How to ace your credit score
You can get a free credit report every 12 months from each of the three major credit-reporting agencies. Here are the six most important things that you need to know before you delve into your credit history.
(Money Magazine) -- A report is not a score. You can get a credit report - a history of credit-card payments, mortgages and other loans - for free at annualcreditreport.com.
A credit score, however, will cost you. The one most commonly used by lenders is a FICO score. Each bureau's report on you may generate a different FICO score because the bureaus may have somewhat different information on your credit history. To order one bureau's FICO score from myfico.com costs $15.95. To order all three will cost $47.85.
You want a score above 760. Scores generally range from 300 to 850, with most folks clustered in the 600s and 700s. Tumble below 620 and you fall into subprime territory, if you can even find a lender to do business with you. Score above 760 and you'll get the lowest interest rates available.
Some slip-ups count against you more than others. Your bill-paying history counts for 35 percent of your score. How much you owe contributes another 30 percent. Other factors are how long you've used credit (15 percent), how often you've applied for credit (10 percent) and what types of credit (such as cards and car loans) you use (10 percent).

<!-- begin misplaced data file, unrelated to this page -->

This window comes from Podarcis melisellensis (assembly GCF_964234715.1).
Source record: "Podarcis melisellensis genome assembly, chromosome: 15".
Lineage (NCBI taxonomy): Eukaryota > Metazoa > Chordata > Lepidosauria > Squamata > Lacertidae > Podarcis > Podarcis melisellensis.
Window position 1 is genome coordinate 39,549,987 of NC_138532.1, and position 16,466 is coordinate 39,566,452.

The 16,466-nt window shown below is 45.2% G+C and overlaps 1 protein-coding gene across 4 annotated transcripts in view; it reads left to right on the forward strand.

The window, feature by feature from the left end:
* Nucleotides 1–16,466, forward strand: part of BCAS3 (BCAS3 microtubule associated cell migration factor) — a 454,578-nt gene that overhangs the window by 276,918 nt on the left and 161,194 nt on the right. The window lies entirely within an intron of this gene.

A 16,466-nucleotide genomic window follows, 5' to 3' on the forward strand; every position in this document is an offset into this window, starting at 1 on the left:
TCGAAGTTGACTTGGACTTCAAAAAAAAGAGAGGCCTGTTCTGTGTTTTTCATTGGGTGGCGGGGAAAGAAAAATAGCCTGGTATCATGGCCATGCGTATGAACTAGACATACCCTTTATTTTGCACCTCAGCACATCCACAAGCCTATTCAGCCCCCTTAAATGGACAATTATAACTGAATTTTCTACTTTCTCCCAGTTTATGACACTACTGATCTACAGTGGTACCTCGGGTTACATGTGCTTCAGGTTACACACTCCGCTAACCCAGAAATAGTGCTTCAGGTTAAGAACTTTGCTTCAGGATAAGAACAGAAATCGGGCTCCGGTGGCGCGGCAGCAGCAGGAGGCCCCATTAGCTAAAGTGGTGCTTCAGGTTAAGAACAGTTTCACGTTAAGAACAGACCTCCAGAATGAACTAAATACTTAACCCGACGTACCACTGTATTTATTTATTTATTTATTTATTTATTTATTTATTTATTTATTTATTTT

You can find out why your score stinks. A credit reporting agency must tell you which factors negatively affected your number. For example, your report might note that you have several late payments on your credit report. Knowing what you've done wrong can help you change your behavior and improve your score.
It's not only lenders who check you out. Some insurance companies use your number to set your premiums. Phone companies, landlords and employers may also look at your score to decide if they should give you a cell-phone contract, rent an apartment to you or hire you.
It's never too late to improve. Credit scores can change daily, so get cracking now. First correct any errors in your credit report. Pay your bills on time and keep your credit card balances low. Instead of transferring debt to a less expensive card, pay it off. Finally, apply for new cards only when you need them.